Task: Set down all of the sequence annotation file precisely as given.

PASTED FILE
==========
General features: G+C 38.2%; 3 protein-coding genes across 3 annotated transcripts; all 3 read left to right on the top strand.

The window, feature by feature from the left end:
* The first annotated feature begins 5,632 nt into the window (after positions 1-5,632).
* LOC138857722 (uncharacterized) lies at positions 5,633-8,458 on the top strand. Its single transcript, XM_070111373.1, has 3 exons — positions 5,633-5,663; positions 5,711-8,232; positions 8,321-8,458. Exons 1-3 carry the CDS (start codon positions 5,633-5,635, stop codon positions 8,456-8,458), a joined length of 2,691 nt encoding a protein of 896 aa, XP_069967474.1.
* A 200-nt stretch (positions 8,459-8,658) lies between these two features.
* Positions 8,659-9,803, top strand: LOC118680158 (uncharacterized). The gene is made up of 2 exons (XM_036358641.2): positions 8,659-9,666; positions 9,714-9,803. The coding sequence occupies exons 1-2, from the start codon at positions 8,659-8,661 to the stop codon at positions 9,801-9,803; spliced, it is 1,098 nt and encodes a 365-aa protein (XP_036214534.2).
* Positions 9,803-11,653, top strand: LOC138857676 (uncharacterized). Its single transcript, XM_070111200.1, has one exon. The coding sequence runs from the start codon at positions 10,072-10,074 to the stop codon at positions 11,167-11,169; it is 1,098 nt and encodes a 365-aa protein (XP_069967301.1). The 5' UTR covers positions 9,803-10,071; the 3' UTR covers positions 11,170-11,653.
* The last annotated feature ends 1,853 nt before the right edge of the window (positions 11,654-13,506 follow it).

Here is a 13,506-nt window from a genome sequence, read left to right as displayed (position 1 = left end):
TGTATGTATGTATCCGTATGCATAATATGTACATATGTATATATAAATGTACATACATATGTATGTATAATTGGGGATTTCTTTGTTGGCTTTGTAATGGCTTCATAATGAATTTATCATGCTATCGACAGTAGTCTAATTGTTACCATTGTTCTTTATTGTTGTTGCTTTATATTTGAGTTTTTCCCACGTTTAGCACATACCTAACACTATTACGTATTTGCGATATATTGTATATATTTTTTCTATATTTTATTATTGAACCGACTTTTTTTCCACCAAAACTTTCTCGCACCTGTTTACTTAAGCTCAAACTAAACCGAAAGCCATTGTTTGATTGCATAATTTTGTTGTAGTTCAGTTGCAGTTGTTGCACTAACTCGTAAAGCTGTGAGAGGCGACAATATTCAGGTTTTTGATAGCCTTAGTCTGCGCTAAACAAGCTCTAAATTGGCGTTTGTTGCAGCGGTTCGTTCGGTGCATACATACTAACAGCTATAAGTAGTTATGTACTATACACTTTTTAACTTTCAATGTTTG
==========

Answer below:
General features: G+C 38.2%; 3 protein-coding genes across 3 annotated transcripts; all 3 read left to right on the top strand.

The window, feature by feature from the left end:
* The first annotated feature begins 5,632 nt into the window (after positions 1-5,632).
* LOC138857722 (uncharacterized) lies at positions 5,633-8,458 on the top strand. Its single transcript, XM_070111373.1, has 3 exons — positions 5,633-5,663; positions 5,711-8,232; positions 8,321-8,458. Exons 1-3 carry the CDS (start codon positions 5,633-5,635, stop codon positions 8,456-8,458), a joined length of 2,691 nt encoding a protein of 896 aa, XP_069967474.1.
* A 200-nt stretch (positions 8,459-8,658) lies between these two features.
* Positions 8,659-9,803, top strand: LOC118680158 (uncharacterized). The gene is made up of 2 exons (XM_036358641.2): positions 8,659-9,666; positions 9,714-9,803. The coding sequence occupies exons 1-2, from the start codon at positions 8,659-8,661 to the stop codon at positions 9,801-9,803; spliced, it is 1,098 nt and encodes a 365-aa protein (XP_036214534.2).
* Positions 9,803-11,653, top strand: LOC138857676 (uncharacterized). Its single transcript, XM_070111200.1, has one exon. The coding sequence runs from the start codon at positions 10,072-10,074 to the stop codon at positions 11,167-11,169; it is 1,098 nt and encodes a 365-aa protein (XP_069967301.1). The 5' UTR covers positions 9,803-10,071; the 3' UTR covers positions 11,170-11,653.
* The last annotated feature ends 1,853 nt before the right edge of the window (positions 11,654-13,506 follow it).

Here is a 13,506-nt window from a genome sequence, read left to right as displayed (position 1 = left end):
TGTATGTATGTATCCGTATGCATAATATGTACATATGTATATATAAATGTACATACATATGTATGTATAATTGGGGATTTCTTTGTTGGCTTTGTAATGGCTTCATAATGAATTTATCATGCTATCGACAGTAGTCTAATTGTTACCATTGTTCTTTATTGTTGTTGCTTTATATTTGAGTTTTTCCCACGTTTAGCACATACCTAACACTATTACGTATTTGCGATATATTGTATATATTTTTTCTATATTTTATTATTGAACCGACTTTTTTTCCACCAAAACTTTCTCGCACCTGTTTACTTAAGCTCAAACTAAACCGAAAGCCATTGTTTGATTGCATAATTTTGTTGTAGTTCAGTTGCAGTTGTTGCACTAACTCGTAAAGCTGTGAGAGGCGACAATATTCAGGTTTTTGATAGCCTTAGTCTGCGCTAAACAAGCTCTAAATTGGCGTTTGTTGCAGCGGTTCGTTCGGTGCATACATACTAACAGCTATAAGTAGTTATGTACTATACACTTTTTAACTTTCAATGTTTG